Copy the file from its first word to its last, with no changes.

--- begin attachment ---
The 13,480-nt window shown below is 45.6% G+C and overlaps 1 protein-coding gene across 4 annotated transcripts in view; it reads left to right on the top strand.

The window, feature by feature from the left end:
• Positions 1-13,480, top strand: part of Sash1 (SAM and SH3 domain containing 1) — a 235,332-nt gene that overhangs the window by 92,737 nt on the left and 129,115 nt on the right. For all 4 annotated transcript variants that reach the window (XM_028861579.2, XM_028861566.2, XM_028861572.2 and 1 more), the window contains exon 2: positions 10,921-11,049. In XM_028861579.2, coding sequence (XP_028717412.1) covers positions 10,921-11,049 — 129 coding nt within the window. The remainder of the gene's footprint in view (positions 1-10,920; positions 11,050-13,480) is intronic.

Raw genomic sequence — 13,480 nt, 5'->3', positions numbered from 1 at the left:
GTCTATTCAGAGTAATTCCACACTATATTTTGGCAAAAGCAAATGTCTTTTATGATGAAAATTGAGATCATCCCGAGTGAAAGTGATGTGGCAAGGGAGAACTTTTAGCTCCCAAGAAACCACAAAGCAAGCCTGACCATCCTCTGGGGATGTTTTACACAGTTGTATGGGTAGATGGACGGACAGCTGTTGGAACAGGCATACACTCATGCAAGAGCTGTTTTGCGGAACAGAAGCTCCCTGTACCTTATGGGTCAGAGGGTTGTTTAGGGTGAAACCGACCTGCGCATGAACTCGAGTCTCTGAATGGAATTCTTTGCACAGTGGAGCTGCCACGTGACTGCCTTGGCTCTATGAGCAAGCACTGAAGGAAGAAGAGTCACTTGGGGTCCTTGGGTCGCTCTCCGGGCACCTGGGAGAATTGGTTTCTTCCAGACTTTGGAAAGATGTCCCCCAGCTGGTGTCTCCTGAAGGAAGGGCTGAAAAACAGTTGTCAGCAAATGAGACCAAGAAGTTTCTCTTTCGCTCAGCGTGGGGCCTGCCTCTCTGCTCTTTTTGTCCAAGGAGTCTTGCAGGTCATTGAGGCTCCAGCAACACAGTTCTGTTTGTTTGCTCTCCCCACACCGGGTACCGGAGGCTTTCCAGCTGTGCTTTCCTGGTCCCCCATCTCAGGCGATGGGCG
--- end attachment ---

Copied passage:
The 13,480-nt window shown below is 45.6% G+C and overlaps 1 protein-coding gene across 4 annotated transcripts in view; it reads left to right on the top strand.

The window, feature by feature from the left end:
• Positions 1-13,480, top strand: part of Sash1 (SAM and SH3 domain containing 1) — a 235,332-nt gene that overhangs the window by 92,737 nt on the left and 129,115 nt on the right. For all 4 annotated transcript variants that reach the window (XM_028861579.2, XM_028861566.2, XM_028861572.2 and 1 more), the window contains exon 2: positions 10,921-11,049. In XM_028861579.2, coding sequence (XP_028717412.1) covers positions 10,921-11,049 — 129 coding nt within the window. The remainder of the gene's footprint in view (positions 1-10,920; positions 11,050-13,480) is intronic.

Raw genomic sequence — 13,480 nt, 5'->3', positions numbered from 1 at the left:
GTCTATTCAGAGTAATTCCACACTATATTTTGGCAAAAGCAAATGTCTTTTATGATGAAAATTGAGATCATCCCGAGTGAAAGTGATGTGGCAAGGGAGAACTTTTAGCTCCCAAGAAACCACAAAGCAAGCCTGACCATCCTCTGGGGATGTTTTACACAGTTGTATGGGTAGATGGACGGACAGCTGTTGGAACAGGCATACACTCATGCAAGAGCTGTTTTGCGGAACAGAAGCTCCCTGTACCTTATGGGTCAGAGGGTTGTTTAGGGTGAAACCGACCTGCGCATGAACTCGAGTCTCTGAATGGAATTCTTTGCACAGTGGAGCTGCCACGTGACTGCCTTGGCTCTATGAGCAAGCACTGAAGGAAGAAGAGTCACTTGGGGTCCTTGGGTCGCTCTCCGGGCACCTGGGAGAATTGGTTTCTTCCAGACTTTGGAAAGATGTCCCCCAGCTGGTGTCTCCTGAAGGAAGGGCTGAAAAACAGTTGTCAGCAAATGAGACCAAGAAGTTTCTCTTTCGCTCAGCGTGGGGCCTGCCTCTCTGCTCTTTTTGTCCAAGGAGTCTTGCAGGTCATTGAGGCTCCAGCAACACAGTTCTGTTTGTTTGCTCTCCCCACACCGGGTACCGGAGGCTTTCCAGCTGTGCTTTCCTGGTCCCCCATCTCAGGCGATGGGCG